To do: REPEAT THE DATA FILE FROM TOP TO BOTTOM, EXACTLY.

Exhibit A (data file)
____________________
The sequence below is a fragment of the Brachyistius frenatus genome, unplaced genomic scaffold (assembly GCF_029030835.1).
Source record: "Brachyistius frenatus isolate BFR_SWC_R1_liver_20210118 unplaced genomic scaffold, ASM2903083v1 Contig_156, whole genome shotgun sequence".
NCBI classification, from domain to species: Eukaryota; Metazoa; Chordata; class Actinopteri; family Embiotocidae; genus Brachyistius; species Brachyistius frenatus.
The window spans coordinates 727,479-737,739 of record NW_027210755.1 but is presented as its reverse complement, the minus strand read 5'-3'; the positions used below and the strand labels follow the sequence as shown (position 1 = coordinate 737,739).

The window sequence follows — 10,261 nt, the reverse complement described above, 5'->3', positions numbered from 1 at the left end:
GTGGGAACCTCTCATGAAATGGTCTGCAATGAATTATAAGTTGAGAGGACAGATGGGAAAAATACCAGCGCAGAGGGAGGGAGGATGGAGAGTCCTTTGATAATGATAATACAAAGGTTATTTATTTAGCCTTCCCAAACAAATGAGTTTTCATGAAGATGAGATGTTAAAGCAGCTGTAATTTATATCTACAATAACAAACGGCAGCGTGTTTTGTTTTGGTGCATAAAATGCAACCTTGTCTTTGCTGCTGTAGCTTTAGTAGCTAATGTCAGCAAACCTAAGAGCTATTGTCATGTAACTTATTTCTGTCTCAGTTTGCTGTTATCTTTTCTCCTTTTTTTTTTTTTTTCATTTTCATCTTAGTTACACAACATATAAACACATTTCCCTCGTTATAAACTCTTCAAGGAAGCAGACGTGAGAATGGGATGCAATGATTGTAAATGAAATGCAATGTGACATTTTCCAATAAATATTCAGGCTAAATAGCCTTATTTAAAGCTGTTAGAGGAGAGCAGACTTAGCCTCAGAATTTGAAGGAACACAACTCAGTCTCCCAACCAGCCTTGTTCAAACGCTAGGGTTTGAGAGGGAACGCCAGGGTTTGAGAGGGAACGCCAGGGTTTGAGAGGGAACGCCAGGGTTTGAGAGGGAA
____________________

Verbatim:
The sequence below is a fragment of the Brachyistius frenatus genome, unplaced genomic scaffold (assembly GCF_029030835.1).
Source record: "Brachyistius frenatus isolate BFR_SWC_R1_liver_20210118 unplaced genomic scaffold, ASM2903083v1 Contig_156, whole genome shotgun sequence".
NCBI classification, from domain to species: Eukaryota; Metazoa; Chordata; class Actinopteri; family Embiotocidae; genus Brachyistius; species Brachyistius frenatus.
The window spans coordinates 727,479-737,739 of record NW_027210755.1 but is presented as its reverse complement, the minus strand read 5'-3'; the positions used below and the strand labels follow the sequence as shown (position 1 = coordinate 737,739).

The window sequence follows — 10,261 nt, the reverse complement described above, 5'->3', positions numbered from 1 at the left end:
GTGGGAACCTCTCATGAAATGGTCTGCAATGAATTATAAGTTGAGAGGACAGATGGGAAAAATACCAGCGCAGAGGGAGGGAGGATGGAGAGTCCTTTGATAATGATAATACAAAGGTTATTTATTTAGCCTTCCCAAACAAATGAGTTTTCATGAAGATGAGATGTTAAAGCAGCTGTAATTTATATCTACAATAACAAACGGCAGCGTGTTTTGTTTTGGTGCATAAAATGCAACCTTGTCTTTGCTGCTGTAGCTTTAGTAGCTAATGTCAGCAAACCTAAGAGCTATTGTCATGTAACTTATTTCTGTCTCAGTTTGCTGTTATCTTTTCTCCTTTTTTTTTTTTTTTCATTTTCATCTTAGTTACACAACATATAAACACATTTCCCTCGTTATAAACTCTTCAAGGAAGCAGACGTGAGAATGGGATGCAATGATTGTAAATGAAATGCAATGTGACATTTTCCAATAAATATTCAGGCTAAATAGCCTTATTTAAAGCTGTTAGAGGAGAGCAGACTTAGCCTCAGAATTTGAAGGAACACAACTCAGTCTCCCAACCAGCCTTGTTCAAACGCTAGGGTTTGAGAGGGAACGCCAGGGTTTGAGAGGGAACGCCAGGGTTTGAGAGGGAACGCCAGGGTTTGAGAGGGAA